Iron Cross II Class (by C. E. Juncker)

CATEGORY: Version

SKU: 01.GTR.0101.111.01.000

Estimated market value:

$100+ USD

  • Iron Cross II Class (by C. E. Juncker) Obverse
  • Iron Cross II Class (by C. E. Juncker) Reverse
  • Iron Cross II Class (by C. E. Juncker) Obverse
  • Iron Cross II Class (by C. E. Juncker) Reverse
  • Iron Cross II Class (by C. E. Juncker) Obverse
  • Iron Cross II Class (by C. E. Juncker) Detail

Estimated market value:

$100+ USD

Attributes

  • Country
    Germany
  • Makers
    C. E. Juncker, Berlin
  • Composition
    Iron
  • Inscription
    Obv: 1939 Rev: 1813
  • Size
    45x45mm

Physical Description and Item Details


A fine example of an “Eisernes Kreuz 1939 2. Klasse”; a cross pattée of multi-piece construction with a blackened iron core (magnetic) within a ribbed border; on loop for suspension - marked “4” for “C. E Juncker of Berlin”; with its mint and unissed period original ribbon; the obverse with a raised central mobile swastika with the re-institution date “1939” in raised numbering on the lower arm; the reverse with the original institution date “1813” in raised numbering on the lower arm; measuring 44.36 mm (w) x 43.96 mm (h); weighing 19.6 grams; a very light paint chip on the bottom left arm of the swastika, and with light patina on the cross; in overall mint and unissued condition.

History


The Iron Cross was originally founded in 1813 and was considered Germany’s highest military decoration. On September 1st, 1939, Adolf Hitler renewed the Order of the Iron Cross and instituted the decoration in four grades, II Class Iron Cross, I Class Iron Cross, Knight’s Cross and Grand Cross.

The II Class Iron Cross was conferred upon military personnel who performed a single act of bravery in the face of the enemy or acted in a way that went above and beyond the call of duty. The II Class was the most commonly awarded Iron Cross during the Second World War, and today, it is the most commonly found and the least expensive of the Iron Cross grades.

This grade was suspended from a ribbon and it could be worn in three different ways: attached to the second button of the tunic; mounted alone or as part of a ribbon bar when worn with formal attire; or the ribbon could be worn by itself for everyday wear.

The II Class was manufactured in two different ways. Initially, the 1939 II Cross was produced using the same method that was utilised during the First World War. Two frames were stamped into thin sheets of silver using a blanking die, which left the centre of the crosses and the area between each cross arms intact. The excess material around the frames was then cropped using a finishing die. An eyelet was then soldered to the top cross arm of each frame, which temporarily held them together. The black iron core was placed between the two frames and the rims were soldered together.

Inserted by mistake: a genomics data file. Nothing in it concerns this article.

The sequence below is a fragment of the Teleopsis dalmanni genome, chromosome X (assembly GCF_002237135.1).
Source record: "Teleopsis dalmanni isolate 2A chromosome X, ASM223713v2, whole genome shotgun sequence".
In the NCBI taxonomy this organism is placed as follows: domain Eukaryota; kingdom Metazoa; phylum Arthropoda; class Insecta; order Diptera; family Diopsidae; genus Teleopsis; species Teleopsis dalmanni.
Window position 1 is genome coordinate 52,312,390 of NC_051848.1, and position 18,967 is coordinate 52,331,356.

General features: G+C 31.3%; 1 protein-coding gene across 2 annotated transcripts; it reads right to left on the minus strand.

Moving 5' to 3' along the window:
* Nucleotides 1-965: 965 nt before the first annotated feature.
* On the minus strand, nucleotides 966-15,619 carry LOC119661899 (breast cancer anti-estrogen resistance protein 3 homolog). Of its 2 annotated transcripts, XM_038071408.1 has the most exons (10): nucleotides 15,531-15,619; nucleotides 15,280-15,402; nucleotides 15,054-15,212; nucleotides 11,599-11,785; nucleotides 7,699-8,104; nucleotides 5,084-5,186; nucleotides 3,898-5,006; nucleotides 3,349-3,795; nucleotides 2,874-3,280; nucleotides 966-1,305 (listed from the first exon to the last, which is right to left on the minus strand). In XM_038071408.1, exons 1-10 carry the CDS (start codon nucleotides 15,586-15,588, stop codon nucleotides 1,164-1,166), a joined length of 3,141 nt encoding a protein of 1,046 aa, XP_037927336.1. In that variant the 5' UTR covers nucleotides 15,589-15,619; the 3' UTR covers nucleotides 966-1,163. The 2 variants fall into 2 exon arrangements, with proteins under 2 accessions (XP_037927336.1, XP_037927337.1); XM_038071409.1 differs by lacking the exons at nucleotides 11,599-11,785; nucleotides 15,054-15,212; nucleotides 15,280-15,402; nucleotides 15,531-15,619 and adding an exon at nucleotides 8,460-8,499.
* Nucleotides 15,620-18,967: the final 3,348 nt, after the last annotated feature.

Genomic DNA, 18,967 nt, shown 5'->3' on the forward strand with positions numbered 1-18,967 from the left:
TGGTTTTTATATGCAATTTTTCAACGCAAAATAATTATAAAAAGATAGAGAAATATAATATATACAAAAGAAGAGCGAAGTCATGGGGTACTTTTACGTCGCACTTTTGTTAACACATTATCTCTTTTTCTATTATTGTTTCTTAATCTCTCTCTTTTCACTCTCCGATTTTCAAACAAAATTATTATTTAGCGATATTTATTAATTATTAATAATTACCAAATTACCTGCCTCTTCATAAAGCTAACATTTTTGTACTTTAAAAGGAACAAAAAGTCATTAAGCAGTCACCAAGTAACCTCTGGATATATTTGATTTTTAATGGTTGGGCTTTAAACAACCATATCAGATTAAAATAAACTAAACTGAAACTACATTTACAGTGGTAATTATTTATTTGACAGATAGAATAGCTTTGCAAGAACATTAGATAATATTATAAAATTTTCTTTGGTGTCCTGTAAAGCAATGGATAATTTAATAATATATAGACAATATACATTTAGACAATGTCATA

In 1942, a new manufacturing process that is known as the “Gablonzer Press” was introduced. A piece of metal wire was wrapped around a pattern that resembled the outline of an Iron Cross and was then struck into the pattern of a frame using extreme force. An eyelet and ring were then soldered to the top of the frame. The iron core and a piece of tin solder were placed between two of these frames. The frames were squeezed around the core and held in place with four steel clamps, one for each cross arm. A paste called Flux was then painted onto the frames, and a gas torch was used to heat and liquefy the solder. The edges of the frame were then sanded down to create a seamless appearance. The final step of the process was to silver the frame and paint a clear lacquer over the enamelled core. Once perfected, this manufacturing process held the core and frames tightly together. These techniques were also used to produce the I Class and the Knight’s Cross.

Not every II Class Cross features a maker’s mark, although, if there is one present it will be stamped on the ribbon ring. Each firm was allocated a manufacturing number to indicate which decorations they produced. Firms that were licensed to produce official state awards were issued Lieferant Numbers by the Präsidialkanzlei des Führers. Some firms were licensed to produce private-purchase replacement awards and were issued LDO (Leistungsgemeinschaft Deutscher Ordenshersteller) numbers. LDO pieces were stamped with a maker’s code that had an ‘L’ prefix, with or without a slash (ex: L or L/), while Präsidialkanzlei items were stamped with numbers without an ‘L’ prefix. As such, one firm would often have two different numbers to mark their products with.

The standard size of the II Class is 44.5 x 44.5mm, although there are versions of the II Class that are larger and smaller. Along with numerous stickpin miniatures, there is a rare Prinzen sized II Class that is around 30.5x33mm. In addition, a larger “Übergröße” cross was produced and is around 47-48mm. The Übergröße cross has a frame produced out of “800” silver.

There is a slimline variation of the II Class Iron Cross that is known as the Schinkel Cross. All Imperial Iron Cross awards were modelled after the 1813 Schinkel Cross, which was designed by Karl Friedrich Schinkel. When the Iron Cross was reinstated in 1939, many manufacturers used existing stocks of Schinkel-style silver frames leftover from the First World War. This practice was quickly stopped by the LDO, as Hitler wanted to the new Iron Cross to be larger in size. Existing examples of the 1939 Schinkel Cross can still be found today.

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